World breastfeeding week 2014 : A picture is worth a thousand words.

It’s a very strange world that we live in, that we have to promote breastfeeding in most parts of the world.

That we have to promote a manner of feeding that is not questioned by any other species on earth, that has been honed by thousands of years of evolution to bring us where we are.

But who said the world isn’t a strange place? Not me.

Well, Irish Parenting Bloggers are hosting a blog linky for world breastfeeding week and the theme of this is a picture is worth a thousand words. 

So here’s my picture….and a few words after

Painted by Erin Darcy

It’s not really a picture as in photograph. the actual photograph exists, but I wanted to share this beautiful work-in-progress painting of it.

The picture was taken when Roz was six months old and I simply adored her. We had both relaxed into our breastfeeding journey and into our roles as mother and never-sleeping baby. She was smiley and gurgley and just adorable.

When I found out I was pregnant four years ago, I wasn’t going to breastfeed. I already had two sisters who hadn’t managed to breastfeed and my memories of the last child I had ever seen breastfed was my brother. My mother developed very bad thrush and I associated this, the endless tubes of daktarin, tearful stories and sore nipples, with breastfeeding.

And then I  went and joined a website for expectant mums and a few of the women there, who have still remained friends, gave me so much advice and so many resources and so many youtube videos. The best videos being the ones by the New Zealand Ministry of health that just…oh, I was amazed! I was gaining confidence. I had this online support of women and resources and I just though I would give it my very best and take one day at a time and  that’s all I could do.

And when Roz was born, I remember her sleeping beside me after our c-section birth and I was sore and tired and the midwife came to my bedside and asked if I wanted to try and nurse.

I propped myself up and was handed this warm, skinny mewling baby and I was terrified.

The midwife reminded me very gently to lean back.

“Baby to breast, not breast to baby”, she said and I put my shoulders back, breathed deeply in and out and Roz latched on. Perfectly.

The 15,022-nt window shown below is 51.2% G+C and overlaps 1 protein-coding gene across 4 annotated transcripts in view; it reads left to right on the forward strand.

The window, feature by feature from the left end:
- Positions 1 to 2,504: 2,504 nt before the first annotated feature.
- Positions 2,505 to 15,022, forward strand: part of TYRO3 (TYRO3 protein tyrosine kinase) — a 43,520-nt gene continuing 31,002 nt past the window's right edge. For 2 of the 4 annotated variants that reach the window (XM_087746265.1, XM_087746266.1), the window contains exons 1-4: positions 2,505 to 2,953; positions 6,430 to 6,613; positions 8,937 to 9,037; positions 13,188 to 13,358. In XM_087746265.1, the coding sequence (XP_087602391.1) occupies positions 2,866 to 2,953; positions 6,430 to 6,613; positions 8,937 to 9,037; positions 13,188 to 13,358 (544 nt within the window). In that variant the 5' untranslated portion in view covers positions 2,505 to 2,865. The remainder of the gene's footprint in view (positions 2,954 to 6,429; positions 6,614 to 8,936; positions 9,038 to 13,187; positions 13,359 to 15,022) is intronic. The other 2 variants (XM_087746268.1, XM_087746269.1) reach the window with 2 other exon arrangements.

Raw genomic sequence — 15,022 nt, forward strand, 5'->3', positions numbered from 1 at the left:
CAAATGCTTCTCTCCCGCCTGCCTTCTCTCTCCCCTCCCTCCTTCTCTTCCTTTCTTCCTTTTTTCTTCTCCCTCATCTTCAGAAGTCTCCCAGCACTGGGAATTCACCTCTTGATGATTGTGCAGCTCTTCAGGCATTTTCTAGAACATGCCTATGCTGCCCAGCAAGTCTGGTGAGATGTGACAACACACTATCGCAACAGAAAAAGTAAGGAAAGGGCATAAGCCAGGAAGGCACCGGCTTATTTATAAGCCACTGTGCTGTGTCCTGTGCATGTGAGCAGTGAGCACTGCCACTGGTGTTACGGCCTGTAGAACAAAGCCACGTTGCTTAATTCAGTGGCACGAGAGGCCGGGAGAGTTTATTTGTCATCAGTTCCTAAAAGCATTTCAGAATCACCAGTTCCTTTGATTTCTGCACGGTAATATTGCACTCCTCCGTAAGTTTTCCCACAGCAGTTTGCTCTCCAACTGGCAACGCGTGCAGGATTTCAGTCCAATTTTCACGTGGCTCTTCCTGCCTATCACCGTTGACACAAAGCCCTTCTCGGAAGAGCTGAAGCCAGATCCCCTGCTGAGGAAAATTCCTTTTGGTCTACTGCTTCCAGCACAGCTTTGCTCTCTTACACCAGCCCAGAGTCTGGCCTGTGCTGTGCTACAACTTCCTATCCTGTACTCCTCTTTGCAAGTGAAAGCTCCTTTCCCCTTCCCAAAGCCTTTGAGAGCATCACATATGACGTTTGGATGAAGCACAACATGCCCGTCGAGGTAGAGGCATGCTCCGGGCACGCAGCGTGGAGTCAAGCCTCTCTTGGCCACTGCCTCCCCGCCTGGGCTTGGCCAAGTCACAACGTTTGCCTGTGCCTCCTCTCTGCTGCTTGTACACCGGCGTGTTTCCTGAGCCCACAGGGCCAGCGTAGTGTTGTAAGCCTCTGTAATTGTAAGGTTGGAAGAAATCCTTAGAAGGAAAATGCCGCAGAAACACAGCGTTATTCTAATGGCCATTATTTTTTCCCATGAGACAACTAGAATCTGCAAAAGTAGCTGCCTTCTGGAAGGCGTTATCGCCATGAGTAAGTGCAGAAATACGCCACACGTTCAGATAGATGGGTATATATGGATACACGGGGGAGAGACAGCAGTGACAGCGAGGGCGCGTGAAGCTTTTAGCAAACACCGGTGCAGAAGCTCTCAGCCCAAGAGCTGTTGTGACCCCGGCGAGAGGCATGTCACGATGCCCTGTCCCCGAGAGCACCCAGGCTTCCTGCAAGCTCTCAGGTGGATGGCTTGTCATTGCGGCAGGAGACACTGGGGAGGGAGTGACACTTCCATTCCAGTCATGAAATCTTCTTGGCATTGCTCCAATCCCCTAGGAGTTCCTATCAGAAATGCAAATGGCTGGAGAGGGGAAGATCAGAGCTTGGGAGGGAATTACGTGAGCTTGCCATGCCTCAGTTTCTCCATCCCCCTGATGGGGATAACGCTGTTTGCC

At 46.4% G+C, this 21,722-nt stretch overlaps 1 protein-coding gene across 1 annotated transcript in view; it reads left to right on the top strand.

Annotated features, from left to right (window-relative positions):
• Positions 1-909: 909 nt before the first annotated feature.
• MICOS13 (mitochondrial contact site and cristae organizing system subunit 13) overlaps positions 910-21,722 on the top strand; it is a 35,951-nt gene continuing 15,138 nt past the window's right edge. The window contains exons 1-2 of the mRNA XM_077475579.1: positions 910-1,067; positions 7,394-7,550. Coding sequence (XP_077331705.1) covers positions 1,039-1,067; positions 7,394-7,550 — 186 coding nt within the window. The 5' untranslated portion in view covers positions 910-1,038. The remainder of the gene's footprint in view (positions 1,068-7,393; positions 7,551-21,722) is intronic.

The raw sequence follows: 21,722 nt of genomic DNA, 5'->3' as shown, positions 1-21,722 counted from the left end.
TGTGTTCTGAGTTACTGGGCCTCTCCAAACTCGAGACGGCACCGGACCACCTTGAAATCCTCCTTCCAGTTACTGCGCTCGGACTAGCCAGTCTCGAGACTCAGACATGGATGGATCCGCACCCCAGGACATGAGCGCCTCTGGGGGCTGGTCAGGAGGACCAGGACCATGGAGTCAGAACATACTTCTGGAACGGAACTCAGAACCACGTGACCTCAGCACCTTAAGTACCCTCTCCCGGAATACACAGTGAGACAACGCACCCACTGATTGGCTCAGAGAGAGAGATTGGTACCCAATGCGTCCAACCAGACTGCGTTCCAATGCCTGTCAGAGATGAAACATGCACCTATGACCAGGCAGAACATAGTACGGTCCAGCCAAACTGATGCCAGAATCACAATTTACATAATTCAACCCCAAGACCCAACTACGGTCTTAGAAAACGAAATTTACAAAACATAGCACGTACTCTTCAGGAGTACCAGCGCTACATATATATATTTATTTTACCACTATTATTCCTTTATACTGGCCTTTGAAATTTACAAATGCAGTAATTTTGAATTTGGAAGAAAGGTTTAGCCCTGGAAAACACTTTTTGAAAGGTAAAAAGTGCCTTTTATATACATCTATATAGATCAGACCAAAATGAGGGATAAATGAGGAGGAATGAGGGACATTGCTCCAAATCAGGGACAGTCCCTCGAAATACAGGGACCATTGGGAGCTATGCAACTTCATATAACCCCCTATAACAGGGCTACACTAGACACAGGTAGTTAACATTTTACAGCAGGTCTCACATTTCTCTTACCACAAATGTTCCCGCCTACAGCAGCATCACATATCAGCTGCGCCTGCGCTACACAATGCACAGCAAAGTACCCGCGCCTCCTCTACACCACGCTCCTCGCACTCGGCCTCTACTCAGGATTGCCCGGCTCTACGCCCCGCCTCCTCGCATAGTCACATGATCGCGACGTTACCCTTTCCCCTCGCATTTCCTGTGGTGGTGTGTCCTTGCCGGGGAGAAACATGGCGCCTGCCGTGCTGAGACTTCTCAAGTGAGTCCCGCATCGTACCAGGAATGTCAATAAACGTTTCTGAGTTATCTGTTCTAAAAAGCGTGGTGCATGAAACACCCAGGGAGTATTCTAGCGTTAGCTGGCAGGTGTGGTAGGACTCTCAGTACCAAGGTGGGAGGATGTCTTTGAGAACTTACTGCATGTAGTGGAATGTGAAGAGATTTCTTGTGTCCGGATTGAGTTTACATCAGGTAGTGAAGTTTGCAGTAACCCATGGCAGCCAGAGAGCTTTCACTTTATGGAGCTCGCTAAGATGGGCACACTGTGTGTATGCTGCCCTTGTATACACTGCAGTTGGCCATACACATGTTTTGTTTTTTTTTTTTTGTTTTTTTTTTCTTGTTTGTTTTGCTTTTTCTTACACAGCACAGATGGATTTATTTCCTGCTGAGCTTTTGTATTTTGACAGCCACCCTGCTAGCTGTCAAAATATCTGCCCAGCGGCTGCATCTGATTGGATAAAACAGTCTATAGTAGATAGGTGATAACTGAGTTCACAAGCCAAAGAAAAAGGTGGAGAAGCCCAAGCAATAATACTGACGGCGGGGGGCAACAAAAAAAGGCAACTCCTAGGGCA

And I was in awe that my body could do this amazing thing! Could sustain another human life.

And even though we had our ups and downs with breastfeeding, I wouldn’t change it for the world.

But I couldn’t have done it without the three pillars of breastfeeding. Support, support, support. And the more pictures we see out there supporting breastfeeding and the unbelievable power it holds for us as mums and tots, the better

In Nietzsche’s book Thus spake Zathustra, he gives us a challenge: if you were to live your life over and over again, (groundhog day style for all the modern kids) what could you do a thousand times over without regrets.

For me, breastfeeding would definitely be one of those I have no regrets about. Even through the sleepless nights and the crying and worries, and that’s only me, I would do it a thousand times over because nothing ever came close to healing that attachment that I thought I would never feel for another human. Nothing came close to reassuring me I was loved and needed and that I loved and needed in return.

 And if you want to browse more of the very talented Erin Darcy’s work, please go to

You can read more breastfeeding link experiences from Irish parenting bloggers  and can celebrate with your own story and pictures below.

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7 Responses

  1. Joleen says:

    Beautiful painting, and a really lovely sentiment that breastfeeding is what you could do, forever. We need these positive stories!

    • Muuka G says:

      Thanks Joleen And the world is so full of negative stories on breastfeeding, it has been great reading all the positives. Thanks for commenting.

  2. Helen says:

    A really beautiful post and an amazing picture. Thanks so much.
    Like you, I think of the act of feeding a baby as such a strong and basic one. It can be tough but it really is so worth it. x

  3. Emily says:

    Support is SO important; I loved reading about your breastfeeding journey, and the painting is just gorgeous. I’m so glad you experienced the joy of breastfeeding 🙂

  1. August 5, 2016

    […] a time”, we made it so far. You can read more about my thoughts on that in the post I wrote here two years ago for breastfeeding […]

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